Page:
Moreover, the company’s pending merger with Tyco will create significant cost-savings synergies and potentially result in new cross-selling opportunities. This merger, along with the pending spin-off of the seating business, has created complexity and short-term uncertainty, leading to a 20% sell-off in the stock price. As a result, we were able to purchase the shares at a low double-digit earnings multiple (pro forma), and in return received a high-quality franchise with attractive long-term growth prospects.
The Challenge of Low Interest Rates
Eighteen months ago we devoted a significant section of this letter bemoaning the repercussions of abnormally low interest rates. At the time, the 10-year U.S. Treasury was yielding 2.1%. Today, the rate is 1.58% (and hit an all-time low of 1.37% on July 8th). According to some estimates, over $13 trillion of sovereign bonds are trading at negative yields. As long-term value investors, the single biggest challenge we face today is navigating a world of ultra-low rates and the distortions created by it.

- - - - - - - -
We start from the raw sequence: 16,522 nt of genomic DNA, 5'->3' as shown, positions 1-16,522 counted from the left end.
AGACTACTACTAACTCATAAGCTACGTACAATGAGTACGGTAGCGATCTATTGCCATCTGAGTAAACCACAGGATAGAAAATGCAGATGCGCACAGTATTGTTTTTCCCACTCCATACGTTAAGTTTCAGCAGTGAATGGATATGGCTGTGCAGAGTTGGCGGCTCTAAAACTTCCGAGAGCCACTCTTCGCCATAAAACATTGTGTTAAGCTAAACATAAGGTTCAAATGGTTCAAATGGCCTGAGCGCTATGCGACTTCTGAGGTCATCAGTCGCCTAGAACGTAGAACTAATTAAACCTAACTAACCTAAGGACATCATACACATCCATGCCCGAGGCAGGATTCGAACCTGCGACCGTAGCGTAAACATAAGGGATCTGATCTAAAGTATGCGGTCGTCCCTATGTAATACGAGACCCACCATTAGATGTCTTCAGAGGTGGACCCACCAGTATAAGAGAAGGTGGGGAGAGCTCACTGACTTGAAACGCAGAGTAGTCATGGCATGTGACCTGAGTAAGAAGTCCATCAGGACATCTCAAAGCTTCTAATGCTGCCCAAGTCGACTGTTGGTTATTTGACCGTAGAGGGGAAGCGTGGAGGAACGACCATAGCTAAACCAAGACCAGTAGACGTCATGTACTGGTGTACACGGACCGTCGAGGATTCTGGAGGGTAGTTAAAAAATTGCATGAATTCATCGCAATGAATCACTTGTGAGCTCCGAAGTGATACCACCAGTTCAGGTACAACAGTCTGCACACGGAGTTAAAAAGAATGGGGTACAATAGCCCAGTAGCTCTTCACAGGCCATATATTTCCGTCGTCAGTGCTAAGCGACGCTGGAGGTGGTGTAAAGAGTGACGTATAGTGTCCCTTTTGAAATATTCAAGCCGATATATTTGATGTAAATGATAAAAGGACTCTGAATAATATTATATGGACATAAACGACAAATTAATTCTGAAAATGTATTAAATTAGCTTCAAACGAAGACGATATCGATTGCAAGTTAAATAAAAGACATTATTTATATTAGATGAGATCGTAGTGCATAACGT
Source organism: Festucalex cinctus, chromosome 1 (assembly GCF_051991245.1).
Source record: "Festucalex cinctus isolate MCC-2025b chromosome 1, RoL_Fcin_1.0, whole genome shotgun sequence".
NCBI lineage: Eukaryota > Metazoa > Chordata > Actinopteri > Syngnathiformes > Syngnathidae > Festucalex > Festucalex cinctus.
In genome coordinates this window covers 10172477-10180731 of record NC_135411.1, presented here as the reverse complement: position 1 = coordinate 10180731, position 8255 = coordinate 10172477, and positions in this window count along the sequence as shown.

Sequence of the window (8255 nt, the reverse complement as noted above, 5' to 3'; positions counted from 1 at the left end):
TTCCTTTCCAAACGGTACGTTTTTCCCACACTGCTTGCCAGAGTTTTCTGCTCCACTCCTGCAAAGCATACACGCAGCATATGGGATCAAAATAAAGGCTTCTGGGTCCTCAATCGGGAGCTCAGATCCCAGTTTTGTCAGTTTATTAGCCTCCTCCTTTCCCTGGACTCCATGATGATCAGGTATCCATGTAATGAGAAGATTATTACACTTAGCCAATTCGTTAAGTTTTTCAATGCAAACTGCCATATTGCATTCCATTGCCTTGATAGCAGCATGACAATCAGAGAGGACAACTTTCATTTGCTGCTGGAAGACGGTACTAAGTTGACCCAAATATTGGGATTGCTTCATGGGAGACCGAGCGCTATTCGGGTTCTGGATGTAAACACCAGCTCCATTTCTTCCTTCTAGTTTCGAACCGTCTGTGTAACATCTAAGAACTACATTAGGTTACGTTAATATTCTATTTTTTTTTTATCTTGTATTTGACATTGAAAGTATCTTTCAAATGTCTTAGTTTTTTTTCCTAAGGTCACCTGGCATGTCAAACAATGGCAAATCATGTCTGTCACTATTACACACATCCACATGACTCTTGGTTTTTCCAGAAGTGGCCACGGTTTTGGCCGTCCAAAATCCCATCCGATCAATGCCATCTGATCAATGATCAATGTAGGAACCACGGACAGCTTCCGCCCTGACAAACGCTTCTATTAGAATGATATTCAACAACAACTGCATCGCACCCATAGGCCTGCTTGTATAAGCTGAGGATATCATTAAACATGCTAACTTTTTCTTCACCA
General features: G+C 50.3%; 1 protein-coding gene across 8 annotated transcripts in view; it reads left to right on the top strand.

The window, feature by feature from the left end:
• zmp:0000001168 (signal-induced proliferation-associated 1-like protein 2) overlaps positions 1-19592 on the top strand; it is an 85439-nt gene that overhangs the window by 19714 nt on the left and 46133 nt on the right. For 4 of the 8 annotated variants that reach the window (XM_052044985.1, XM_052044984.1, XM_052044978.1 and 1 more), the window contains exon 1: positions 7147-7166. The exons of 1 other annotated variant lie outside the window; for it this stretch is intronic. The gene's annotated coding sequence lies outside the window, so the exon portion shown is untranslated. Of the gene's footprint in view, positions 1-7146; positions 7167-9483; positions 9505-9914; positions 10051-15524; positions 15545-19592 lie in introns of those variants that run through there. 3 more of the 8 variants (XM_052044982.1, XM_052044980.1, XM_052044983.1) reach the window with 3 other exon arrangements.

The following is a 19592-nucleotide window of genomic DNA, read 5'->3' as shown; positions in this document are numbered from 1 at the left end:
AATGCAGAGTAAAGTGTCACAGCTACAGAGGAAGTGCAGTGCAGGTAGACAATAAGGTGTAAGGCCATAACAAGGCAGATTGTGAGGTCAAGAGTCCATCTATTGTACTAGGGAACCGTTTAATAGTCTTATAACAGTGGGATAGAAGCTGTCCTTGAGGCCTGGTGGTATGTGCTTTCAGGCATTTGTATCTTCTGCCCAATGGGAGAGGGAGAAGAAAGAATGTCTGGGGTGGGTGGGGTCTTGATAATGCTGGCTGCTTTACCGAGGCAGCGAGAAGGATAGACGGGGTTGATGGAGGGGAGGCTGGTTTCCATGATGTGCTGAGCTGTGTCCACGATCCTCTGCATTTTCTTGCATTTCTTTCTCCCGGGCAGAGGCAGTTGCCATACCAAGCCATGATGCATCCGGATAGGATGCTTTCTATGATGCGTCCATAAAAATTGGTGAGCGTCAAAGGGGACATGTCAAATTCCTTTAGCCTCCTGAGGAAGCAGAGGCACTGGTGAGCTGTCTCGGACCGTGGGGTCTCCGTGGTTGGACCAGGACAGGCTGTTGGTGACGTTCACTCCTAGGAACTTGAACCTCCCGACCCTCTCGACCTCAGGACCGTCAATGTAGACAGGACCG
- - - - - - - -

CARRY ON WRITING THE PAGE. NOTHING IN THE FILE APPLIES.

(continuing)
As we have said before, interest rates act as gravity on asset prices, and the lower rates go the less gravity is available to hold down prices. This applies to all asset classes, not just stocks and bonds. In this environment, it’s almost impossible to find investment bargains that are deeply undervalued.
Even the recent panic surrounding Brexit was short-lived. Despite the risks and uncertainty posed by Brexit, interest rates plummeted in the days after the vote and stocks are now exceeding all-time highs. Historically, events like this would have elicited the exact opposite response. Instead, we are increasingly living in an investment climate dominated by an unprecedented cycle: increased fear and uncertainty creates an expectation that central banks will remain extremely accommodative, which in turn lowers interest rates and raises asset prices.